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Final Report: Research on Settlement Services Available in French for Francophone Newcomers to Ontario

STUDY CONDUCTED FOR THE ONTARIO Ministry of Citizenship and Immigration


The three French-language postsecondary institutions that offer bridge training programs for foreign-trained professionals in Ontario took part in the research: Collège Boréal, La Cité collégiale, and the Alfred Campus of Guelph University. French-language bridge training programs are a fairly recent phenomenon in Ontario; most of these programs were created between 2008 and 2010. The oldest programs were introduced between 2003 and 2004 in the form of pilot projects and became regular programs around 2008. Descriptions of the bridge training programs are available on the websites of these institutions and are therefore not provided here.

Approximately 400 Francophone immigrants received support from these institutions to enter the labour market. It is not possible to calculate the benefit of the bridge programs alone, because immigrants also take Occupation-Specific Language Training (OSLT), Language Instruction for Newcomers to Canada (LINC), and Enhanced Language Training (ELT) with an employability component, which in some cases included a supervised work term.

During the interviews, key respondents from these institutions confirmed that the challenges encountered by immigrants related to their knowledge of the English language, their lack of Canadian experience, and their lack of professional references from Canada, other than academic credentials. Students who register in these programs come from North Africa, East Africa, and Central Africa. Many clients come from Latin America, the West Indies, Eastern Europe, and the Middle East. Recently, there has been an increase in clients from Asia.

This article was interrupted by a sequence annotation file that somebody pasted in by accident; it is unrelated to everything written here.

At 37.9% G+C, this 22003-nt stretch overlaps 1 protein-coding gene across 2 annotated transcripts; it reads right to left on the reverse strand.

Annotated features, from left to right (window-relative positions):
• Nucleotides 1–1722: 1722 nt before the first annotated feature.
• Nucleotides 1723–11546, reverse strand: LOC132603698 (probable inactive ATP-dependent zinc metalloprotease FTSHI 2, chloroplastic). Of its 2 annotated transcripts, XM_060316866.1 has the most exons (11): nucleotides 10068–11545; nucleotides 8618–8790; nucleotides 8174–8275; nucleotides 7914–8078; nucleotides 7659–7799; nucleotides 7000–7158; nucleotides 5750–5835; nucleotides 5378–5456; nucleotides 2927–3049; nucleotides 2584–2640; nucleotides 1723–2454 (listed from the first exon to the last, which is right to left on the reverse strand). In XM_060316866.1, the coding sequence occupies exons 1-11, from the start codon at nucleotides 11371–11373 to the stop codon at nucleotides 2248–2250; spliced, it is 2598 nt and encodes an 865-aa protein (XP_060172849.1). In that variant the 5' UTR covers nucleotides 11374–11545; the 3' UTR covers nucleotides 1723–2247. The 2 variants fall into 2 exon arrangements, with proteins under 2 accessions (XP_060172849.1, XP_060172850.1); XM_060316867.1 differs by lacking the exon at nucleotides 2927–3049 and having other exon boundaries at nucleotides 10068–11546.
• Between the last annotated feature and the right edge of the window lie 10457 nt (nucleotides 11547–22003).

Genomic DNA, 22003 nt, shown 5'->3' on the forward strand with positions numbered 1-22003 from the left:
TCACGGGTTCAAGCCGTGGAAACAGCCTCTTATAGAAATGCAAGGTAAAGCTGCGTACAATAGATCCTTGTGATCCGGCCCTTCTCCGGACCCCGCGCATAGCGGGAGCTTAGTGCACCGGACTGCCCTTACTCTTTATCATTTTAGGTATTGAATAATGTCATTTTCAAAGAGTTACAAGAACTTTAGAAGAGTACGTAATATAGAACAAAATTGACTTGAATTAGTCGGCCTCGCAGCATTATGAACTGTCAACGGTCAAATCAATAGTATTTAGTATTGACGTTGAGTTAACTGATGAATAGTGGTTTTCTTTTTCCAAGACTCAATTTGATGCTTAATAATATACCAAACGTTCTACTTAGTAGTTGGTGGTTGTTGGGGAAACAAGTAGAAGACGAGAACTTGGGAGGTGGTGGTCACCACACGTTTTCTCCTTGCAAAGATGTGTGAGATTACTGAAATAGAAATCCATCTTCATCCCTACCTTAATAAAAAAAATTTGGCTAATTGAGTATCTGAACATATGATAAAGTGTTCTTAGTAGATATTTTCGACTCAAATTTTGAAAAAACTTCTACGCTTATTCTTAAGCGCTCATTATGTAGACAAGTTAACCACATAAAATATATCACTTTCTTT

Respondents report that approximately 80% of the graduates of bridge training programs find employment. Approximately 20% are still looking for work for a variety of reasons, including insufficient knowledge of English, difficulty adapting to Canadian business culture, and onerous family responsibilities.

Not all students registered in a bridge training program achieve their objective. Some drop out of the program due to multiple personal, family, and systemic challenges: learning difficulties, adaptation difficulties, psychological problems due to trauma, difficulty obtaining equivalence for foreign training and experience, restricted access to certain professions, a difficult personal economic situation, and so forth.

The challenges that these professionals encounter in becoming integrated often have to do with their language skills in English and their ability to adapt to the Canadian business culture or with certain forms of discrimination that persist in certain communities and sectors. The main difficulties in finding a work placement are the negative perception that certain employers have of immigrants, particularly where their knowledge of English is concerned. Another challenge mentioned was the inability of some students to take constructive criticism from employers during work terms.

Table of Contents

Executive Summary
List of Tables
1. Mandate
2. Organization of the Report
3. Demographic Analysis
4. Review of the Literature
5. Survey of Settlement Service Organizations
6. Finding of Our Interviews with Service Providers
7. Findings of Interviews with Francophone Leaders
8. Findings of the Focus Groups
9. French Language Bridge Training Programs
10. Summary of Research Findings
11. Conclusion: Further Avenues for Research